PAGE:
First of all, there is no official ustav in the Russian Orthodox Church that would dictate what one must read before communing of the Holy Mysteries of Christ. Prayer books include an Order of [preparation for] Holy Communion: Prayer books contain the Order of Preparation for Holy Communion. That Order is not part of the daily cycle of services, is not mentioned anywhere in the Typicon, but is a collection of prayers, composed over the course of centuries, which help Christians to get in the proper frame of mind and to appropriately prepare for Holy Communion. I think that it is not something requiring a great deal of time or great sacrifices to read that Order once a week, on Saturday evening, in preparation for receiving the Holy Mysteries of Christ. I think that those students, educators, workers, and those who are raising children can all find the twenty minutes needed to read that rule. If finding even twenty minutes is impossible, the Rule may be shortened to but a few prayers. After all, the point is not to simply read a certain number of prayers, but to focus oneself in an appropriate manner, and to spiritually prepare oneself to receive the Mysteries of Christ. Sometimes it is more beneficial to read but one prayer, several times, slowly, with due comprehension, reflecting on and feeling every word, than it is to read the entire Order absentmindedly, with one’s thoughts straying elsewhere.
There also exists the practice of reading canons and akathists before receiving the Holy Mysteries of Christ. There are spiritual directors who require of their spiritual charges that they follow that practice. For example, they say that before communing, one must read at least three canons, and one akathist, in addition to the Order of Preparation for Holy Communion. Personally, I do not agree with such a requirement. First of all, they are not prescribed by any Church ustav; it is but a pious tradition 4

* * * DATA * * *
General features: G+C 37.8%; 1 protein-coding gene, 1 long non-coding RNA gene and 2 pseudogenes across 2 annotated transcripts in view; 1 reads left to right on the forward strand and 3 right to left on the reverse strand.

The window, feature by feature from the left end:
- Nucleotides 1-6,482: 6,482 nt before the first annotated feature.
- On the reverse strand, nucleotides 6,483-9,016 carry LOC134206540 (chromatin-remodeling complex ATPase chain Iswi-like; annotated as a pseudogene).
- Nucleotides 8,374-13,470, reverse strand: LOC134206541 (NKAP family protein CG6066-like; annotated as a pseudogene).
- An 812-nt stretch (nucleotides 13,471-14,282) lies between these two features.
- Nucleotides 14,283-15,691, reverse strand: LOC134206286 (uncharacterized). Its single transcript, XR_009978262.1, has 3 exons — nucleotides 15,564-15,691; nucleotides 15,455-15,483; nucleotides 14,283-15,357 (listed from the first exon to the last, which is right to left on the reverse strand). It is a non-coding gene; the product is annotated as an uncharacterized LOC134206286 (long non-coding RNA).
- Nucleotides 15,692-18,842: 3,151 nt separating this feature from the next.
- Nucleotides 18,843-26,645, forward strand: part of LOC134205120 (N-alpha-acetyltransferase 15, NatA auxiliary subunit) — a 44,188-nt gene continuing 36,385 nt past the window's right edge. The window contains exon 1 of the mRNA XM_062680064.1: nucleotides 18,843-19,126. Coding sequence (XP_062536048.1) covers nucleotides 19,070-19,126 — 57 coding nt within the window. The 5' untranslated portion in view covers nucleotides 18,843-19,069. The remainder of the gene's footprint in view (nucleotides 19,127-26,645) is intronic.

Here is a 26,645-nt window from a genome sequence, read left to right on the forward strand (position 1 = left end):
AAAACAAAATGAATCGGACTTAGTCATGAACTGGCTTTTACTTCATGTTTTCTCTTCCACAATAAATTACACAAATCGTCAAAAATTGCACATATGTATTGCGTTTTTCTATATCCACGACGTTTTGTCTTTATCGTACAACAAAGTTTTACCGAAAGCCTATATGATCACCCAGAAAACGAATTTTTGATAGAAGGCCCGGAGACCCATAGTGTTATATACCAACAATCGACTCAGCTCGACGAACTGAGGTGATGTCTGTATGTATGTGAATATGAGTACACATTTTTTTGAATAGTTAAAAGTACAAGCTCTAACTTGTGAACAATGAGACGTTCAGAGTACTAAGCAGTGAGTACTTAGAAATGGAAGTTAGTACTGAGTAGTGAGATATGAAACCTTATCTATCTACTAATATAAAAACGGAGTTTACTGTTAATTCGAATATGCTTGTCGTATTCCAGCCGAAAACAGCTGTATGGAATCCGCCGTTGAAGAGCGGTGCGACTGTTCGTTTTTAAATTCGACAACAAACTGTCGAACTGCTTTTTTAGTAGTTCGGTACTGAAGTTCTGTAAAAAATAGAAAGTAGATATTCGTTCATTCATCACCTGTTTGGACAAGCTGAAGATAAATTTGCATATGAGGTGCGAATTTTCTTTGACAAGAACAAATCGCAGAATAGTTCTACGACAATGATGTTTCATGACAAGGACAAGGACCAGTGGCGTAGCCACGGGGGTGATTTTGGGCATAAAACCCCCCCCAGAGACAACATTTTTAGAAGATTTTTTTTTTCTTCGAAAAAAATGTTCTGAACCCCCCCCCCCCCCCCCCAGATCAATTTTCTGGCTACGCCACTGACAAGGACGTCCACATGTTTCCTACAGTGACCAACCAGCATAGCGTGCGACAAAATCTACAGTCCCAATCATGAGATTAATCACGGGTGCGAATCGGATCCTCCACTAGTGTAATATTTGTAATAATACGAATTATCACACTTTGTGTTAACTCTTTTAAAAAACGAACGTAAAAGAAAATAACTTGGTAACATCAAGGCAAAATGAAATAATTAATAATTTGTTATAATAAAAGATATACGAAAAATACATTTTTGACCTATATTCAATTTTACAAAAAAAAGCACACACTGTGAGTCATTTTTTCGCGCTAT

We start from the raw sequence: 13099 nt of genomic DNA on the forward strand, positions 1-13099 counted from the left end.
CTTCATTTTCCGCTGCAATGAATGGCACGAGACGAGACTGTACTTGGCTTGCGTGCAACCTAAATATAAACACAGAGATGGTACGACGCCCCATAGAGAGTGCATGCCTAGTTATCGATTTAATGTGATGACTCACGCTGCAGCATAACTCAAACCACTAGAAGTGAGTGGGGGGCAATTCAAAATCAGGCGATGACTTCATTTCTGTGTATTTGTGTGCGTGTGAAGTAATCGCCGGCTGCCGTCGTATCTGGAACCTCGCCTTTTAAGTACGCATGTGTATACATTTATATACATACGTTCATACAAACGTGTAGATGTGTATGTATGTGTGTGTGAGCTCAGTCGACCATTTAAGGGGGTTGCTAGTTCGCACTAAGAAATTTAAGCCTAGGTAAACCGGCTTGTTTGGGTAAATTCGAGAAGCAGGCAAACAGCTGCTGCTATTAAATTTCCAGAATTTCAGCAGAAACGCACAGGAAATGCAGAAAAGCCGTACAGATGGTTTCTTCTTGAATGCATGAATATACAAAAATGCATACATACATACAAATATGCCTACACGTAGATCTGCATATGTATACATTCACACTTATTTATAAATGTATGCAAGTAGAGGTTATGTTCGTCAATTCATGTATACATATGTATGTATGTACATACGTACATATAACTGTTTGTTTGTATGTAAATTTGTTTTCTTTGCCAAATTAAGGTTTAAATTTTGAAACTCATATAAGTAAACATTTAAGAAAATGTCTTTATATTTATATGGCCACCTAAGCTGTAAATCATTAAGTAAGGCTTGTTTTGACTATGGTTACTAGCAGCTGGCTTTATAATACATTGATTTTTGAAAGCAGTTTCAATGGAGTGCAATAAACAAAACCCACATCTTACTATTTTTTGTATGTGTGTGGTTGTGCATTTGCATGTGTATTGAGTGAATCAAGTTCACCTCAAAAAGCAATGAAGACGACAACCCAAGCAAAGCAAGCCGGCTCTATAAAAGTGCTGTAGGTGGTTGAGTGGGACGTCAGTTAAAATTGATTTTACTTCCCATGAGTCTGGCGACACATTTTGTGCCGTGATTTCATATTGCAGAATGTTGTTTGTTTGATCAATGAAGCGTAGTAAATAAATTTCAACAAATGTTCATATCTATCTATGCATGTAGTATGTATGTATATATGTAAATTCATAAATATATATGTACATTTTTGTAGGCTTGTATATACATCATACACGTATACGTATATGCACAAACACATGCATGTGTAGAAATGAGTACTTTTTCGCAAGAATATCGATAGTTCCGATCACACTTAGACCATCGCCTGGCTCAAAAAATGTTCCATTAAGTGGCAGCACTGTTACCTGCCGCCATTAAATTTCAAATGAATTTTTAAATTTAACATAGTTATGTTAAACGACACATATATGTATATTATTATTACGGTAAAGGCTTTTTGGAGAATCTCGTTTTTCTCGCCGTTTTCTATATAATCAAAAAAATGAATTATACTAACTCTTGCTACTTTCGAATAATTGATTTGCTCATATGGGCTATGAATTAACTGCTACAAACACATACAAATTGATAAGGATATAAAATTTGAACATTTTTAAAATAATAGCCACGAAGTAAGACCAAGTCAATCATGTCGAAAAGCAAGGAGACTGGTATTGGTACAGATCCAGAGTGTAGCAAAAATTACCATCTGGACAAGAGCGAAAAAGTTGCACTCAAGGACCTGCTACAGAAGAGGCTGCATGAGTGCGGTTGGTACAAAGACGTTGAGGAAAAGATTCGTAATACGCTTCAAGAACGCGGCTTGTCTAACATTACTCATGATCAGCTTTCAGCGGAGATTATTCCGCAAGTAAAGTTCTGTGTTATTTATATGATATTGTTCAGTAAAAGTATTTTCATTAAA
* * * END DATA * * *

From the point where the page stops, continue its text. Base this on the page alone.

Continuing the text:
not directed in any Church ustav. Secondly, if one wants to read canons and akathists and has the time to do so, he can but reap benefit from such reading. However, I consider making reading those canons and akathists a condition for Communion to be quite incorrect. By doing so, we only frighten people away from the Holy Chalice, depriving them of what is the very heart and foundation of the Christian life, Communion of the Holy Mysteries of Christ.
As with other like questions, you need to look for the answer in the Church ustav, in the Typicon. Is there place in the Typicon that directs observing fasts in addition to those established by the Holy Church? No. Does any other ustav adopted and approved by the Church as generally obligatory direct such fasts? They do not. For one who communes infrequently, who does not observe the Fasts, who is far removed from the Church, it is useful to fast for a few days before Communion. However, it seems to me that if one observes the Fasts established by the Church – and these include four lengthy Fasts, in addition to fasting on Wednesdays and Fridays throughout the year – he should not be required to observe some kind of supplementary fasts. Moreover, open up the Orthodox anti-Catholic catechism published in the 19th Century and still used in some seminaries as an educational resource, and you will see that the Catholic Church is criticized for instituting Saturday as a Fast day. It also says that fasting on Saturday is contrary to the Church statutes. Thus, people who observe the Fasts and Church rules should not be given any kind of additional obligations. I would recommend to those who fast on Wednesday and Friday that on Sundays and Feast Days, they approach to commune of the Holy Mysteries of Christ with an untroubled conscience.